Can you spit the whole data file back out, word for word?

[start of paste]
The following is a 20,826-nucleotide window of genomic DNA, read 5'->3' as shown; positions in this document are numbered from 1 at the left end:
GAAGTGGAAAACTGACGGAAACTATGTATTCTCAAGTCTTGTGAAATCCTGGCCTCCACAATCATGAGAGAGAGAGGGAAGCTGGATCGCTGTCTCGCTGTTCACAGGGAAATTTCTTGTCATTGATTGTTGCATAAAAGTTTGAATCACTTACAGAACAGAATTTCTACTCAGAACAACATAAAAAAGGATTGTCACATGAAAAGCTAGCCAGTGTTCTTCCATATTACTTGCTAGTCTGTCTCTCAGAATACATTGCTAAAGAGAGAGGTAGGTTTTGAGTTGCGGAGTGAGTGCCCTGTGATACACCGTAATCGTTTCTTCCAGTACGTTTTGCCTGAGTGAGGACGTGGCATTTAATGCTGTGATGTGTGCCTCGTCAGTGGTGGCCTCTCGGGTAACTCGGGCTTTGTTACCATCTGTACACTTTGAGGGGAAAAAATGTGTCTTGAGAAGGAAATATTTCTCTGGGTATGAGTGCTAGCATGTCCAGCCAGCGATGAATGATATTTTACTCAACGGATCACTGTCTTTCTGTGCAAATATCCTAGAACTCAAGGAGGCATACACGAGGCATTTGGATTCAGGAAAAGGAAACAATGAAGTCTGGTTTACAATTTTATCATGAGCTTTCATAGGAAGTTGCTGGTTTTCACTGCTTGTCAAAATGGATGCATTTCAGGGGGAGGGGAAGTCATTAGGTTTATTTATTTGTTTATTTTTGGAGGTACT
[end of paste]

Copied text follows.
The following is a 20,826-nucleotide window of genomic DNA, read 5'->3' as shown; positions in this document are numbered from 1 at the left end:
GAAGTGGAAAACTGACGGAAACTATGTATTCTCAAGTCTTGTGAAATCCTGGCCTCCACAATCATGAGAGAGAGAGGGAAGCTGGATCGCTGTCTCGCTGTTCACAGGGAAATTTCTTGTCATTGATTGTTGCATAAAAGTTTGAATCACTTACAGAACAGAATTTCTACTCAGAACAACATAAAAAAGGATTGTCACATGAAAAGCTAGCCAGTGTTCTTCCATATTACTTGCTAGTCTGTCTCTCAGAATACATTGCTAAAGAGAGAGGTAGGTTTTGAGTTGCGGAGTGAGTGCCCTGTGATACACCGTAATCGTTTCTTCCAGTACGTTTTGCCTGAGTGAGGACGTGGCATTTAATGCTGTGATGTGTGCCTCGTCAGTGGTGGCCTCTCGGGTAACTCGGGCTTTGTTACCATCTGTACACTTTGAGGGGAAAAAATGTGTCTTGAGAAGGAAATATTTCTCTGGGTATGAGTGCTAGCATGTCCAGCCAGCGATGAATGATATTTTACTCAACGGATCACTGTCTTTCTGTGCAAATATCCTAGAACTCAAGGAGGCATACACGAGGCATTTGGATTCAGGAAAAGGAAACAATGAAGTCTGGTTTACAATTTTATCATGAGCTTTCATAGGAAGTTGCTGGTTTTCACTGCTTGTCAAAATGGATGCATTTCAGGGGGAGGGGAAGTCATTAGGTTTATTTATTTGTTTATTTTTGGAGGTACT